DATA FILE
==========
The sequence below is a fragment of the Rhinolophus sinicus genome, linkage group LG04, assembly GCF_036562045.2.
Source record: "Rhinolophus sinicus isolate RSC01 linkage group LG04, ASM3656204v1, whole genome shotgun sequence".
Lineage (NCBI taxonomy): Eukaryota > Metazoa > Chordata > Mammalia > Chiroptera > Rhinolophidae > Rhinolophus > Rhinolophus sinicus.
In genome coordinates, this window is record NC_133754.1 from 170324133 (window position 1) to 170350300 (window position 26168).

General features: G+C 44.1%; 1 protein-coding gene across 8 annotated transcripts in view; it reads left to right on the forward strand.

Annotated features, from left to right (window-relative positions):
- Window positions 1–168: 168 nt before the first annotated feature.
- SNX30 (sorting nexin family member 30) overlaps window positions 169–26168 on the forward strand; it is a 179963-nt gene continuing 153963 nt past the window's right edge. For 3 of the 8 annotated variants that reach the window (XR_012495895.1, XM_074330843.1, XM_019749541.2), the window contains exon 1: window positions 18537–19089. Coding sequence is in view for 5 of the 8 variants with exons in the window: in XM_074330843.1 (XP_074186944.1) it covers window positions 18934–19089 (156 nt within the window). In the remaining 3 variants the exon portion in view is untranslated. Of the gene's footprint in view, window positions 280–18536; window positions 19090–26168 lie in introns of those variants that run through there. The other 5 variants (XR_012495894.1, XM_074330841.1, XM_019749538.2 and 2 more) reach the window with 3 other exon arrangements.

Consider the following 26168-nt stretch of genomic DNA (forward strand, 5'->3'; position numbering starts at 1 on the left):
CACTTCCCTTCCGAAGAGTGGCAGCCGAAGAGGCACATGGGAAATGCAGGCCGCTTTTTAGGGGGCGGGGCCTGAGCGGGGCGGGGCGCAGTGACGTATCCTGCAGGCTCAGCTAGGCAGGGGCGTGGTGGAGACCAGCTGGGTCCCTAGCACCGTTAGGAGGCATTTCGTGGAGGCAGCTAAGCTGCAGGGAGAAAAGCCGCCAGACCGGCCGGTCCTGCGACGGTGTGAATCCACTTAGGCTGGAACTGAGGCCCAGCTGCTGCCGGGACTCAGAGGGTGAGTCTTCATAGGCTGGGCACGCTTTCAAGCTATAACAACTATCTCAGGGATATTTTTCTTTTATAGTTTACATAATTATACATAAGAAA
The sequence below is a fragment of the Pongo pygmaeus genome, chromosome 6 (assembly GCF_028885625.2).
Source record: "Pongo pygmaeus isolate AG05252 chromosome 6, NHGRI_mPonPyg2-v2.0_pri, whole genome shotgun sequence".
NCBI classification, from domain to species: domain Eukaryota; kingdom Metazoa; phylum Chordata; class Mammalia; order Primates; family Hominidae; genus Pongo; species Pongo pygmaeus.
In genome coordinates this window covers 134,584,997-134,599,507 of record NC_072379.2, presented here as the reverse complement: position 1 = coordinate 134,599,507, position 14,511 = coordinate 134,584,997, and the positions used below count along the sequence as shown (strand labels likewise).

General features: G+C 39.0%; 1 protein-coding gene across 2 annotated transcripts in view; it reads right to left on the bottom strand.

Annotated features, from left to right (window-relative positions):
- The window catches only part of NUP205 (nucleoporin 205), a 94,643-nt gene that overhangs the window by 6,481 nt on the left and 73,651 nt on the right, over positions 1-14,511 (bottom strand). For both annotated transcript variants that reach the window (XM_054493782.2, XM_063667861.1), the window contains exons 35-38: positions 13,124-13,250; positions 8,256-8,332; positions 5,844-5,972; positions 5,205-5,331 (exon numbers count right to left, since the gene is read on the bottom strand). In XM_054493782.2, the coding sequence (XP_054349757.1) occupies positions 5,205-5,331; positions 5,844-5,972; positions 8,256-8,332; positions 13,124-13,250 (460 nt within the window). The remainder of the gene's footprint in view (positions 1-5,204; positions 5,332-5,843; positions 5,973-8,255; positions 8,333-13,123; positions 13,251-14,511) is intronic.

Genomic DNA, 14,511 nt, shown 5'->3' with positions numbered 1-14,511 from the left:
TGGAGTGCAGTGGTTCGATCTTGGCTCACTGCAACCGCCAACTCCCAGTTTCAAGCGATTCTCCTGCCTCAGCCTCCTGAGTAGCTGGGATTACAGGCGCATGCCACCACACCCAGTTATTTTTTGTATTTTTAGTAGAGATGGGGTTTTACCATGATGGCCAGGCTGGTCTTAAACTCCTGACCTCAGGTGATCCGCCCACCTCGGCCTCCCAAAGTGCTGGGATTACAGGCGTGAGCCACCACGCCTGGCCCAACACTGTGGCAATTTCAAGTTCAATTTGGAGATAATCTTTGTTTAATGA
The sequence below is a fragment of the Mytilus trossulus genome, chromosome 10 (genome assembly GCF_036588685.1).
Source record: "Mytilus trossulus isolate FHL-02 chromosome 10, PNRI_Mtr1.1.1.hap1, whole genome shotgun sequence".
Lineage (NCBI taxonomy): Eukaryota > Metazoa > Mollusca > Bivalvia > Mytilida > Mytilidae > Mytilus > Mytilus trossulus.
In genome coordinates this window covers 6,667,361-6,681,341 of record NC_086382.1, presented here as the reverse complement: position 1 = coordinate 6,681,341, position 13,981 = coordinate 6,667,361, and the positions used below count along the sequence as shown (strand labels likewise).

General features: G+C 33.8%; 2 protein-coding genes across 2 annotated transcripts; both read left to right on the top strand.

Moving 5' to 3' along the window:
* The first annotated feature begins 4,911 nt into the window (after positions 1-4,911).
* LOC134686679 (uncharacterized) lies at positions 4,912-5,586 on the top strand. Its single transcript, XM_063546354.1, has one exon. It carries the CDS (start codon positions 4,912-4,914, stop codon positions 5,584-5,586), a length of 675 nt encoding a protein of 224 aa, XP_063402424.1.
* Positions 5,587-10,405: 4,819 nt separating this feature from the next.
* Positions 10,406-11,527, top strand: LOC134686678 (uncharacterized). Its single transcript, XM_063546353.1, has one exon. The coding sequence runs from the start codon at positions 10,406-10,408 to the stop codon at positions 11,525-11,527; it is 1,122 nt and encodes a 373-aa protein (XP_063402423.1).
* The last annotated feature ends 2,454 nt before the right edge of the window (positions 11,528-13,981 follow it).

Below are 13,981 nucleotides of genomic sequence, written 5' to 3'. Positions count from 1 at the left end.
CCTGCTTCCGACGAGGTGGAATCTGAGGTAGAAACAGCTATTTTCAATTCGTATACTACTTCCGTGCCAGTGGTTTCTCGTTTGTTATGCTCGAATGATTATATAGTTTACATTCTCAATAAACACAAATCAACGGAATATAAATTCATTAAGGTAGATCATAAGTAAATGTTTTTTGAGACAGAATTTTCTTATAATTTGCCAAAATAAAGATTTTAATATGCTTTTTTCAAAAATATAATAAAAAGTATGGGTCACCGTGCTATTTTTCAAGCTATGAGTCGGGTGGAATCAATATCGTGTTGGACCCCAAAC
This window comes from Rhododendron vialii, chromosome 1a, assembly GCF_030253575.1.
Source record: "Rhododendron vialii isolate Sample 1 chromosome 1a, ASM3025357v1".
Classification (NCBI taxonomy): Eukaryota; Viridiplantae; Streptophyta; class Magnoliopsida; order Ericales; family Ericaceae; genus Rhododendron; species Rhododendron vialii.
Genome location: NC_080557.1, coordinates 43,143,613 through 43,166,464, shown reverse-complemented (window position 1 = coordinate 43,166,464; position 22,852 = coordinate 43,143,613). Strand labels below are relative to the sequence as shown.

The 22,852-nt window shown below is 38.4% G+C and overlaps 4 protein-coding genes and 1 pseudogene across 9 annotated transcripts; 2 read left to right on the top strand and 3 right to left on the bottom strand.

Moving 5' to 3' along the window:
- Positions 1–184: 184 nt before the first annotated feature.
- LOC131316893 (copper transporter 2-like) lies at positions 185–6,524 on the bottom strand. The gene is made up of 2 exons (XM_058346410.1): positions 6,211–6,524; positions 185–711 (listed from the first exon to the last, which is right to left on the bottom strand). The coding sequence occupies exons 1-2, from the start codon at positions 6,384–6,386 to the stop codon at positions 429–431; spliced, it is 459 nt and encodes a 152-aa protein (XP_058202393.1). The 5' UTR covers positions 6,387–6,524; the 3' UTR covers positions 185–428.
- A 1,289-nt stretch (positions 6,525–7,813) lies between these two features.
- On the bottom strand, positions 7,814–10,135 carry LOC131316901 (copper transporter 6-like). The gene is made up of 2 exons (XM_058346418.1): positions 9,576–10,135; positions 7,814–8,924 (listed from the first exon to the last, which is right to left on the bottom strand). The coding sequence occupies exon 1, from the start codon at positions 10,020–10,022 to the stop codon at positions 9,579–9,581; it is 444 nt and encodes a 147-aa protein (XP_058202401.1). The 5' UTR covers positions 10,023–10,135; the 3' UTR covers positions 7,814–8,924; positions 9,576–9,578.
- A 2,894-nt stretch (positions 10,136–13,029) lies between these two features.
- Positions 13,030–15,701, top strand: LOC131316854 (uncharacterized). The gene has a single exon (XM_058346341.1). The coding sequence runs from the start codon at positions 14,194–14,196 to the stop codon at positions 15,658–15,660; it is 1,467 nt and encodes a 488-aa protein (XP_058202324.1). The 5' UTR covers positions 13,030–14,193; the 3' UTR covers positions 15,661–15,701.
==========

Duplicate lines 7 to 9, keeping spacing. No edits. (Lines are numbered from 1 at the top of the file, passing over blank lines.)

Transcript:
- Window positions 1–168: 168 nt before the first annotated feature.
- SNX30 (sorting nexin family member 30) overlaps window positions 169–26168 on the forward strand; it is a 179963-nt gene continuing 153963 nt past the window's right edge. For 3 of the 8 annotated variants that reach the window (XR_012495895.1, XM_074330843.1, XM_019749541.2), the window contains exon 1: window positions 18537–19089. Coding sequence is in view for 5 of the 8 variants with exons in the window: in XM_074330843.1 (XP_074186944.1) it covers window positions 18934–19089 (156 nt within the window). In the remaining 3 variants the exon portion in view is untranslated. Of the gene's footprint in view, window positions 280–18536; window positions 19090–26168 lie in introns of those variants that run through there. The other 5 variants (XR_012495894.1, XM_074330841.1, XM_019749538.2 and 2 more) reach the window with 3 other exon arrangements.

Consider the following 26168-nt stretch of genomic DNA (forward strand, 5'->3'; position numbering starts at 1 on the left):